There’s something wonderfully fitting about an album from punk icons The Damned being released on Friday 13th, and frankly, however unlucky the day may get, have this album on full blast and everything will be alright. Even from the first few notes of opening track, Standing on the Edge of Tomorrow, you’ll feel that you are standing on the edge of a magical, musical moment.
Returning with their eleventh studio album, and first since 2008, the English rock quintet deliver their classic sound: energetic, emotional, and evoking core themes of demons and ghosts. These themes are most prominent in tracks like The Devil in Disguise, with Alice Cooper levels of seductive menace, warning “Don’t use your charm to buy you time”. The album’s title track will also make a fine addition to any Hallowe’en playlist, as Dave Vanian’s distinctive vocals pair perfectly with creeping bass notes from Paul Gray to send a delightful chill down the spine.
While the overall sound of the album will surely be a nostalgia trip for lovers of albums such as 1985’s Phantasmagoria, and listeners will find themselves spellbound by Captain Sensible’s polished, guitar solos, a closer listen to the lyrics in many tracks reveals that Evil Spirits has its rightful place in the 21st century. The standout track reflecting this is Look Left, with its melancholy pace, and Vanian desperately begging “somebody tell me the truth” and telling of lies becoming facts. Paired with penultimate track The Daily Liar, underscoring its critical view of today’s media practices by ending on a news reporter voiceover, and with defiant choruses of “no, no, no”, the rich zeitgeist element of the album shines through in all its gloomy glory.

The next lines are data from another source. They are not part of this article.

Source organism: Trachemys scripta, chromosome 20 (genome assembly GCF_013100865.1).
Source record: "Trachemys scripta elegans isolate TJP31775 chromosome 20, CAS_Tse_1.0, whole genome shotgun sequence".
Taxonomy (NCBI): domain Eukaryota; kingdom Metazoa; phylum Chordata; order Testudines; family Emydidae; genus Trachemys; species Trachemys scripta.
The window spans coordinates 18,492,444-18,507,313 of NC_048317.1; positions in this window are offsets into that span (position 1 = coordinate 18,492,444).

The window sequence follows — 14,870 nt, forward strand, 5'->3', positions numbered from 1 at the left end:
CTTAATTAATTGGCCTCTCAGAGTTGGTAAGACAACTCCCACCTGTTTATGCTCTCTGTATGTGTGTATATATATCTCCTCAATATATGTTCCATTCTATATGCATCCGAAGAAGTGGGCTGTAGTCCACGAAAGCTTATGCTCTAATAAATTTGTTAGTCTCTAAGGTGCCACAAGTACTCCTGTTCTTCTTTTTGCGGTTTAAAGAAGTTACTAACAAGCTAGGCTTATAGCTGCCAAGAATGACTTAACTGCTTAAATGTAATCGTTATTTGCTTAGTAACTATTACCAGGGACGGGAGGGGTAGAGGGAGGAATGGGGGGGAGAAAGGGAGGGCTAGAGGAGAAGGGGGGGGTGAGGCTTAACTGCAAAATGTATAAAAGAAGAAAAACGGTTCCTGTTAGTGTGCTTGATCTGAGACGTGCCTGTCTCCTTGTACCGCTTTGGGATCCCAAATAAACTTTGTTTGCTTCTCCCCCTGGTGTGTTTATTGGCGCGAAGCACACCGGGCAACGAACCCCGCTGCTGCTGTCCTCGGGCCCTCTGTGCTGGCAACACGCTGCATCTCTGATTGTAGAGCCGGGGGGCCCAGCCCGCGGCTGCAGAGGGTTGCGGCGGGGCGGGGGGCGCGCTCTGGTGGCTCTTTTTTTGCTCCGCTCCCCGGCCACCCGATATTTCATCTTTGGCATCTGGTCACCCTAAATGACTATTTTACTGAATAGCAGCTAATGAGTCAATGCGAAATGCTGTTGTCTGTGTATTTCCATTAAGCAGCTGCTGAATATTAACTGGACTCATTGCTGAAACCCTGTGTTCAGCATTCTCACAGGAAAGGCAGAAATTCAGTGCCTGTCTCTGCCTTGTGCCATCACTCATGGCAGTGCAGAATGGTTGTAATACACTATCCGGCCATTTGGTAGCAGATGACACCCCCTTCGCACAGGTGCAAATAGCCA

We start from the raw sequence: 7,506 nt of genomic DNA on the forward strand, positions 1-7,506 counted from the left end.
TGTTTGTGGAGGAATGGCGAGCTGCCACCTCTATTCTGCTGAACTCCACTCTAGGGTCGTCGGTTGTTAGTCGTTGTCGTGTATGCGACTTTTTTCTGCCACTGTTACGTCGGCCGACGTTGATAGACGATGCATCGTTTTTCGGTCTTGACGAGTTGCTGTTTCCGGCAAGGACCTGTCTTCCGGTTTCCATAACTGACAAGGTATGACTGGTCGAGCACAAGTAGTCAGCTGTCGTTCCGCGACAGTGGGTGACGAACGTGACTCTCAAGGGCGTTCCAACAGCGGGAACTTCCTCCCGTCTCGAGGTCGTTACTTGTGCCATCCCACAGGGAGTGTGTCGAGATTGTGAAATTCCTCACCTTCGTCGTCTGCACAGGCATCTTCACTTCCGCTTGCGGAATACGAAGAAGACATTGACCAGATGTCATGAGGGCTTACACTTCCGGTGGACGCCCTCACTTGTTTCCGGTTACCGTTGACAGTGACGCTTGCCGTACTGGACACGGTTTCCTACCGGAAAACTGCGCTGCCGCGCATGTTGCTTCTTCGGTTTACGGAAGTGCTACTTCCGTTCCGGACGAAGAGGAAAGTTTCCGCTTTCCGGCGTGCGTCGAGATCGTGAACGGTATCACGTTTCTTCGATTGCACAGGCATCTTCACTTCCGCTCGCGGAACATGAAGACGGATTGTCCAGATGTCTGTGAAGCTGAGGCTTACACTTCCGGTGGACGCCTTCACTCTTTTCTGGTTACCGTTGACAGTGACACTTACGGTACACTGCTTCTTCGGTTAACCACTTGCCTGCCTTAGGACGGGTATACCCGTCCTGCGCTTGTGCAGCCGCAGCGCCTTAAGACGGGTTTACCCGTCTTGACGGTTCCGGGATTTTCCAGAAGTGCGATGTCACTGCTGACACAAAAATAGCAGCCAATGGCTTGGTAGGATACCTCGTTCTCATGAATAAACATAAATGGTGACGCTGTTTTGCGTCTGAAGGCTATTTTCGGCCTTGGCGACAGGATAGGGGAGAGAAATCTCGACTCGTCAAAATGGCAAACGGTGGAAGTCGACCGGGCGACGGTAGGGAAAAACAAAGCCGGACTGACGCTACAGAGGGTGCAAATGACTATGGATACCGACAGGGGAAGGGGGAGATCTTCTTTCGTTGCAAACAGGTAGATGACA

The final track, resignedly titled I Don’t Care, immediately establishes itself as perhaps the most haunting of the lot. Starting with a slow, sombre melody, it then rises to a final, defiant crescendo. In doing so, it gives welcome catharsis to those feeling unsettled by the troubled times we live in. With this, and with a few jazzier, funkier notes in Sonar Deceit and Procrastination, there’s a sound for every mood in Evil Spirits, whether you’re a long-time fan or a newcomer to The Damned.